Small-scale farm and food enterprises have thrived by establishing direct relationships with retailers and consumers through farmers markets. L.A.'s first Farmers Market began in 1934 with just 18 farmers who sold from the backs of their trucks. Today, there are almost 100 Certified Farmers Markets around the county, bringing fresh local produce to the urban core, directly from local farmers. Weiser Family Farms, for example, has been selling at local farmers markets for over 30 years, allowing them to stay afloat financially and nurture the consumer-retailer relationship that was lost with the decline of mom-and-pop shops.
Despite these opportunities, significant barriers in infrastructure limit the growth of local and regional agriculture. The Farm Bill, re-authorized by the Federal Government every five years, offers a critical opportunity to change federal farm and food policy. In November 2011, congress members introduced the Local Farm and Jobs Act, intended for inclusion in this year's Farm Bill, that would invest in local food markets, thus securing jobs for small farmers and improving access to underserved communities. This potential change at a federal level is a great example of a trickle-down effect that would also hopefully cause changes in local communities.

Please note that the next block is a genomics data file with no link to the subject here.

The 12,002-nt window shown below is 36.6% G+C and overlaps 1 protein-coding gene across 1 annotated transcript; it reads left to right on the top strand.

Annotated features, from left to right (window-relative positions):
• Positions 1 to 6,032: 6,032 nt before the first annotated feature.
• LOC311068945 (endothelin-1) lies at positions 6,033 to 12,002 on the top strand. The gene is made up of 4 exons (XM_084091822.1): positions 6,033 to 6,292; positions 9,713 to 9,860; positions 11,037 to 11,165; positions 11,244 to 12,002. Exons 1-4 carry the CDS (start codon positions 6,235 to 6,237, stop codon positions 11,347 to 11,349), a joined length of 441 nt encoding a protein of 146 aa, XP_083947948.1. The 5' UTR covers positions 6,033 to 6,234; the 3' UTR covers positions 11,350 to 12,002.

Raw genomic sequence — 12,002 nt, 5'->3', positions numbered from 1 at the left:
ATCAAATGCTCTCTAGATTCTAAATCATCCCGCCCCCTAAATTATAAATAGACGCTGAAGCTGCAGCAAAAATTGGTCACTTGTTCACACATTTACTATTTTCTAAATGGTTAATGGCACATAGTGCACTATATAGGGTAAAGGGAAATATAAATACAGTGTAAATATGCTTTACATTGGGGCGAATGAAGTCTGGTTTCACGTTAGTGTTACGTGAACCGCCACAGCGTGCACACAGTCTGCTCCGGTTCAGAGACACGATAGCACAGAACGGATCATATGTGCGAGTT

Click the thumbnail images above for interviews with Diep Tran, owner & chef at Good Girl Dinette; Warren Ontiveros, local homesteader in Highland Park; Alex Weiser of Weiser Family Farms; and Phil Mcgrath of McGrath Family Farms.
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